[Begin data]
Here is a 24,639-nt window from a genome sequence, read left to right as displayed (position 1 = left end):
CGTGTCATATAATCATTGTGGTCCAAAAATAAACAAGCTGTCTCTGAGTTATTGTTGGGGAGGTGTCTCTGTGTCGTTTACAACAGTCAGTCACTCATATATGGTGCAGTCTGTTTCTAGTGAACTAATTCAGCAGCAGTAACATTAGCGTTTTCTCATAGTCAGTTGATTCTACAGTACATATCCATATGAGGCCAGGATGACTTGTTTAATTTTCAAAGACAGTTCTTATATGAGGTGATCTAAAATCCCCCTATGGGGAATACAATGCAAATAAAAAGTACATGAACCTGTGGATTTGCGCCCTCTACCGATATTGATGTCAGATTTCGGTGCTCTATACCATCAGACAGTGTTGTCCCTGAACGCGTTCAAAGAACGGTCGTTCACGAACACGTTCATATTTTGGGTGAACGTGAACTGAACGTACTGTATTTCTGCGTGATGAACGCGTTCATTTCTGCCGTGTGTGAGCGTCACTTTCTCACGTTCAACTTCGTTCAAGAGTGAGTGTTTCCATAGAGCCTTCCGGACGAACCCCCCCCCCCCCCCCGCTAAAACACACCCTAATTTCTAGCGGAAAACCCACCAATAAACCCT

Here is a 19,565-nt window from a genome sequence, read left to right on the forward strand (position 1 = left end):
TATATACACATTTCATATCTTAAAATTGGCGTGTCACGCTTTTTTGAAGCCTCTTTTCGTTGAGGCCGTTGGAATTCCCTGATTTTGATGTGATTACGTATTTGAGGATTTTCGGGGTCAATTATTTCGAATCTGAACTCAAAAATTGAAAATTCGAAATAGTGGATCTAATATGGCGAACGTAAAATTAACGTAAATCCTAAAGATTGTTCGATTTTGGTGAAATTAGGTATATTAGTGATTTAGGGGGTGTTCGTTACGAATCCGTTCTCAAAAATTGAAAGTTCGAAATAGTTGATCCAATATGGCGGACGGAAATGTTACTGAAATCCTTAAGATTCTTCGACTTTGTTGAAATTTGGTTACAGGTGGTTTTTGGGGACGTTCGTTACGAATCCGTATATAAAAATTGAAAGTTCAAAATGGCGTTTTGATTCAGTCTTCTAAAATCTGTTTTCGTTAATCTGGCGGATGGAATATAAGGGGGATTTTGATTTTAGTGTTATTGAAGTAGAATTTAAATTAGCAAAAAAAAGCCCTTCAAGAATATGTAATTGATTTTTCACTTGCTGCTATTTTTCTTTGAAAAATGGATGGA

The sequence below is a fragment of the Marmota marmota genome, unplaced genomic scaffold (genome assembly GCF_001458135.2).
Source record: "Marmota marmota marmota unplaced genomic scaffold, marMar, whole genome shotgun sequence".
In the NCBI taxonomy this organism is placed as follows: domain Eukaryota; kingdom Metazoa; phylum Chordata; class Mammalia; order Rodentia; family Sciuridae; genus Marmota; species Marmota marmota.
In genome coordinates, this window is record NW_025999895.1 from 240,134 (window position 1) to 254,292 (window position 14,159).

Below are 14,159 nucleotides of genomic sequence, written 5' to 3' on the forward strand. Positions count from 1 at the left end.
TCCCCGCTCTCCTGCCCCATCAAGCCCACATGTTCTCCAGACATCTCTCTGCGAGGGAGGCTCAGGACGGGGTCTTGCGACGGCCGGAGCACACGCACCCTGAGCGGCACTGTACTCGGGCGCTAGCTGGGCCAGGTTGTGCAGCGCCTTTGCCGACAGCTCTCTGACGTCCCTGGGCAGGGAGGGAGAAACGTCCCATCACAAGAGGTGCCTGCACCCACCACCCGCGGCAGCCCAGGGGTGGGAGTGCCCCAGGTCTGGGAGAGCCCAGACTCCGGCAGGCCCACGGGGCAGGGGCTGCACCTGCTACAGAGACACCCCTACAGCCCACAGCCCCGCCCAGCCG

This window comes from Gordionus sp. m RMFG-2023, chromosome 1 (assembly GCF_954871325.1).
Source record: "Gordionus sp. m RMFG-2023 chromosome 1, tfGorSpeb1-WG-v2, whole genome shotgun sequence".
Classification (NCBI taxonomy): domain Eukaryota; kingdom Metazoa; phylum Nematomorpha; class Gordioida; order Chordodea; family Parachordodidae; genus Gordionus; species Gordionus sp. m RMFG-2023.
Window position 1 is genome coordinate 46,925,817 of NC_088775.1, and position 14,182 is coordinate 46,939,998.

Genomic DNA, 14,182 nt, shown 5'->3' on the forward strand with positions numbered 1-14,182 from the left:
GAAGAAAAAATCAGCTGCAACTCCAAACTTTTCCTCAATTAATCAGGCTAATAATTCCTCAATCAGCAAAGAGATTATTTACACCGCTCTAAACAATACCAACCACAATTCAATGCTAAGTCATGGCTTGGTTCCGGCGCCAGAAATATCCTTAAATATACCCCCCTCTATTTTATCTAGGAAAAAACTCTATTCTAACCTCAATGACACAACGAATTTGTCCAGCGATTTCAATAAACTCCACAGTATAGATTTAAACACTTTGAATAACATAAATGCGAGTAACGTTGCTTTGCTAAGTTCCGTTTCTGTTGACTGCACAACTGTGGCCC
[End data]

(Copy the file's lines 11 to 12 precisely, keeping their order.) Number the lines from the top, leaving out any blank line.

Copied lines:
This window comes from Gordionus sp. m RMFG-2023, chromosome 1 (assembly GCF_954871325.1).
Source record: "Gordionus sp. m RMFG-2023 chromosome 1, tfGorSpeb1-WG-v2, whole genome shotgun sequence".